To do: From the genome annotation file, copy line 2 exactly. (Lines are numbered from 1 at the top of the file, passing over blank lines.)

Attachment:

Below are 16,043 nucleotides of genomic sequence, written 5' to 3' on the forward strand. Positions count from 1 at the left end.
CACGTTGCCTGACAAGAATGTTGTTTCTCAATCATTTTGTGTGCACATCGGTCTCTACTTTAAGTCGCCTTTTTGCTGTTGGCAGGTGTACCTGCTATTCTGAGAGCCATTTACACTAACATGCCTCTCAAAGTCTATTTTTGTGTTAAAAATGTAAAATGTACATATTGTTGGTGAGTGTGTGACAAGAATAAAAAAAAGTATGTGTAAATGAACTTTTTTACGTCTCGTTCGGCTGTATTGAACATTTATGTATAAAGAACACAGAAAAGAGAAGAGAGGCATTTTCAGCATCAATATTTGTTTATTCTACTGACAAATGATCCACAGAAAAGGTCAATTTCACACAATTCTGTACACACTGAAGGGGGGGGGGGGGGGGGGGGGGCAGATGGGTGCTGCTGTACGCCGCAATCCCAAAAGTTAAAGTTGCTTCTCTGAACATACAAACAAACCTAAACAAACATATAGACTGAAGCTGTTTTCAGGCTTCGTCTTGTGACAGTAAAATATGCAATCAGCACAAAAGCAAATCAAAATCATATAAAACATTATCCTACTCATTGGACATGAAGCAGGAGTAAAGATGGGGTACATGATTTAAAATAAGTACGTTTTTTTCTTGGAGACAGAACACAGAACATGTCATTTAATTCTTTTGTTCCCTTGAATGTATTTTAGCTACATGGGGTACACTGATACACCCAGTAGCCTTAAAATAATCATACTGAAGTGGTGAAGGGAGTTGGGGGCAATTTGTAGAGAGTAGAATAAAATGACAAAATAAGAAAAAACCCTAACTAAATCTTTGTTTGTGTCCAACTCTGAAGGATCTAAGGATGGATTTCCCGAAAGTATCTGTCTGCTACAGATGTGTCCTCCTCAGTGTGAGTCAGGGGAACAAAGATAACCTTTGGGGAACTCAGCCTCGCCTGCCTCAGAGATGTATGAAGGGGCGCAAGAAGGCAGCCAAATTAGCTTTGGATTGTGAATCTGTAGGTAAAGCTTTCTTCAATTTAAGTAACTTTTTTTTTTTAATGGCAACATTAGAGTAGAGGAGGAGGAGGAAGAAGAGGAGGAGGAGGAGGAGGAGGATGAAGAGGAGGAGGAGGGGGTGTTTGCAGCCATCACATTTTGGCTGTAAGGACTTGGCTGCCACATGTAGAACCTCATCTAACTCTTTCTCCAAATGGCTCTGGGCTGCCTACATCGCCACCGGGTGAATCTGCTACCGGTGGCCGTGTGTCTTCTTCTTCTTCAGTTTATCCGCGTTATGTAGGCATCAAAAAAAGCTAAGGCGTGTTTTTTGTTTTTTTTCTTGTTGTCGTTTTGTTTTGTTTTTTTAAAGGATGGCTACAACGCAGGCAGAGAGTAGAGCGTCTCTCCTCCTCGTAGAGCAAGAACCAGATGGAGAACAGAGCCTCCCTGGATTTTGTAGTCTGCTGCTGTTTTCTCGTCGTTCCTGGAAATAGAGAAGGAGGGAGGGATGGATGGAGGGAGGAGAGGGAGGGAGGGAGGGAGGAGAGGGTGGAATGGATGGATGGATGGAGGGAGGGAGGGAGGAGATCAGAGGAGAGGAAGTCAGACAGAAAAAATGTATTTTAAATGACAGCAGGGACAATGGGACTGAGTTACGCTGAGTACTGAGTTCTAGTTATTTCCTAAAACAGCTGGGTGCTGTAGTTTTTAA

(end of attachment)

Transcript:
CACGTTGCCTGACAAGAATGTTGTTTCTCAATCATTTTGTGTGCACATCGGTCTCTACTTTAAGTCGCCTTTTTGCTGTTGGCAGGTGTACCTGCTATTCTGAGAGCCATTTACACTAACATGCCTCTCAAAGTCTATTTTTGTGTTAAAAATGTAAAATGTACATATTGTTGGTGAGTGTGTGACAAGAATAAAAAAAAGTATGTGTAAATGAACTTTTTTACGTCTCGTTCGGCTGTATTGAACATTTATGTATAAAGAACACAGAAAAGAGAAGAGAGGCATTTTCAGCATCAATATTTGTTTATTCTACTGACAAATGATCCACAGAAAAGGTCAATTTCACACAATTCTGTACACACTGAAGGGGGGGGGGGGGGGGGGGGGGCAGATGGGTGCTGCTGTACGCCGCAATCCCAAAAGTTAAAGTTGCTTCTCTGAACATACAAACAAACCTAAACAAACATATAGACTGAAGCTGTTTTCAGGCTTCGTCTTGTGACAGTAAAATATGCAATCAGCACAAAAGCAAATCAAAATCATATAAAACATTATCCTACTCATTGGACATGAAGCAGGAGTAAAGATGGGGTACATGATTTAAAATAAGTACGTTTTTTTCTTGGAGACAGAACACAGAACATGTCATTTAATTCTTTTGTTCCCTTGAATGTATTTTAGCTACATGGGGTACACTGATACACCCAGTAGCCTTAAAATAATCATACTGAAGTGGTGAAGGGAGTTGGGGGCAATTTGTAGAGAGTAGAATAAAATGACAAAATAAGAAAAAACCCTAACTAAATCTTTGTTTGTGTCCAACTCTGAAGGATCTAAGGATGGATTTCCCGAAAGTATCTGTCTGCTACAGATGTGTCCTCCTCAGTGTGAGTCAGGGGAACAAAGATAACCTTTGGGGAACTCAGCCTCGCCTGCCTCAGAGATGTATGAAGGGGCGCAAGAAGGCAGCCAAATTAGCTTTGGATTGTGAATCTGTAGGTAAAGCTTTCTTCAATTTAAGTAACTTTTTTTTTTTAATGGCAACATTAGAGTAGAGGAGGAGGAGGAAGAAGAGGAGGAGGAGGAGGAGGAGGATGAAGAGGAGGAGGAGGGGGTGTTTGCAGCCATCACATTTTGGCTGTAAGGACTTGGCTGCCACATGTAGAACCTCATCTAACTCTTTCTCCAAATGGCTCTGGGCTGCCTACATCGCCACCGGGTGAATCTGCTACCGGTGGCCGTGTGTCTTCTTCTTCTTCAGTTTATCCGCGTTATGTAGGCATCAAAAAAAGCTAAGGCGTGTTTTTTGTTTTTTTTCTTGTTGTCGTTTTGTTTTGTTTTTTTAAAGGATGGCTACAACGCAGGCAGAGAGTAGAGCGTCTCTCCTCCTCGTAGAGCAAGAACCAGATGGAGAACAGAGCCTCCCTGGATTTTGTAGTCTGCTGCTGTTTTCTCGTCGTTCCTGGAAATAGAGAAGGAGGGAGGGATGGATGGAGGGAGGAGAGGGAGGGAGGGAGGGAGGAGAGGGTGGAATGGATGGATGGATGGAGGGAGGGAGGGAGGAGATCAGAGGAGAGGAAGTCAGACAGAAAAAATGTATTTTAAATGACAGCAGGGACAATGGGACTGAGTTACGCTGAGTACTGAGTTCTAGTTATTTCCTAAAACAGCTGGGTGCTGTAGTTTTTAA